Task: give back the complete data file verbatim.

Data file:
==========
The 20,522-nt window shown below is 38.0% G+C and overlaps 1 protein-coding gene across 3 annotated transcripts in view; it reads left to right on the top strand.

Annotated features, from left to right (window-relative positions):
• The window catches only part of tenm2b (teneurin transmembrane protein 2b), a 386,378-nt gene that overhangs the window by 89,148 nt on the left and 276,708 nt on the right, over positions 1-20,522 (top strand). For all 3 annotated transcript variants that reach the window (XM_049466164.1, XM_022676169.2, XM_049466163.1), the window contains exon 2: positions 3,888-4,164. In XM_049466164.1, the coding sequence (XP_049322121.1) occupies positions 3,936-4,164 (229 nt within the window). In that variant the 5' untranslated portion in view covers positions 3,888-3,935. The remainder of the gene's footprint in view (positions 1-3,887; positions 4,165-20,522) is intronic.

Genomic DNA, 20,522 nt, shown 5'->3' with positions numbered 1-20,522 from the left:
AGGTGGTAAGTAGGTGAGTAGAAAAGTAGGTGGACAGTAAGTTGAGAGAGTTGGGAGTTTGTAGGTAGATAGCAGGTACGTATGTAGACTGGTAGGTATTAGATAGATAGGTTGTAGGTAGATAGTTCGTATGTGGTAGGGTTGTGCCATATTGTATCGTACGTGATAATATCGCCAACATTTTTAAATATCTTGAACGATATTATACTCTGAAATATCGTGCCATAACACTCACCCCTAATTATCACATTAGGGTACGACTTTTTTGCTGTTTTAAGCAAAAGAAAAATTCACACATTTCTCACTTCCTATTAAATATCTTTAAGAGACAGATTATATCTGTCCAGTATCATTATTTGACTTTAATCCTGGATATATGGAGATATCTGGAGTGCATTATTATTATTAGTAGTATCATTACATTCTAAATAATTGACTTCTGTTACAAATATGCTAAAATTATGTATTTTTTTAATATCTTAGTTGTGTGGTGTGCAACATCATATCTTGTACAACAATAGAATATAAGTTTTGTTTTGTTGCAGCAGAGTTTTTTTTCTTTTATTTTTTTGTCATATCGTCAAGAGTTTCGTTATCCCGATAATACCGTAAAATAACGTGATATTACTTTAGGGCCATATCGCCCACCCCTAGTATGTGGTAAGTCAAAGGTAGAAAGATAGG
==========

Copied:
The 20,522-nt window shown below is 38.0% G+C and overlaps 1 protein-coding gene across 3 annotated transcripts in view; it reads left to right on the top strand.

Annotated features, from left to right (window-relative positions):
• The window catches only part of tenm2b (teneurin transmembrane protein 2b), a 386,378-nt gene that overhangs the window by 89,148 nt on the left and 276,708 nt on the right, over positions 1-20,522 (top strand). For all 3 annotated transcript variants that reach the window (XM_049466164.1, XM_022676169.2, XM_049466163.1), the window contains exon 2: positions 3,888-4,164. In XM_049466164.1, the coding sequence (XP_049322121.1) occupies positions 3,936-4,164 (229 nt within the window). In that variant the 5' untranslated portion in view covers positions 3,888-3,935. The remainder of the gene's footprint in view (positions 1-3,887; positions 4,165-20,522) is intronic.

Genomic DNA, 20,522 nt, shown 5'->3' with positions numbered 1-20,522 from the left:
AGGTGGTAAGTAGGTGAGTAGAAAAGTAGGTGGACAGTAAGTTGAGAGAGTTGGGAGTTTGTAGGTAGATAGCAGGTACGTATGTAGACTGGTAGGTATTAGATAGATAGGTTGTAGGTAGATAGTTCGTATGTGGTAGGGTTGTGCCATATTGTATCGTACGTGATAATATCGCCAACATTTTTAAATATCTTGAACGATATTATACTCTGAAATATCGTGCCATAACACTCACCCCTAATTATCACATTAGGGTACGACTTTTTTGCTGTTTTAAGCAAAAGAAAAATTCACACATTTCTCACTTCCTATTAAATATCTTTAAGAGACAGATTATATCTGTCCAGTATCATTATTTGACTTTAATCCTGGATATATGGAGATATCTGGAGTGCATTATTATTATTAGTAGTATCATTACATTCTAAATAATTGACTTCTGTTACAAATATGCTAAAATTATGTATTTTTTTAATATCTTAGTTGTGTGGTGTGCAACATCATATCTTGTACAACAATAGAATATAAGTTTTGTTTTGTTGCAGCAGAGTTTTTTTTCTTTTATTTTTTTGTCATATCGTCAAGAGTTTCGTTATCCCGATAATACCGTAAAATAACGTGATATTACTTTAGGGCCATATCGCCCACCCCTAGTATGTGGTAAGTCAAAGGTAGAAAGATAGG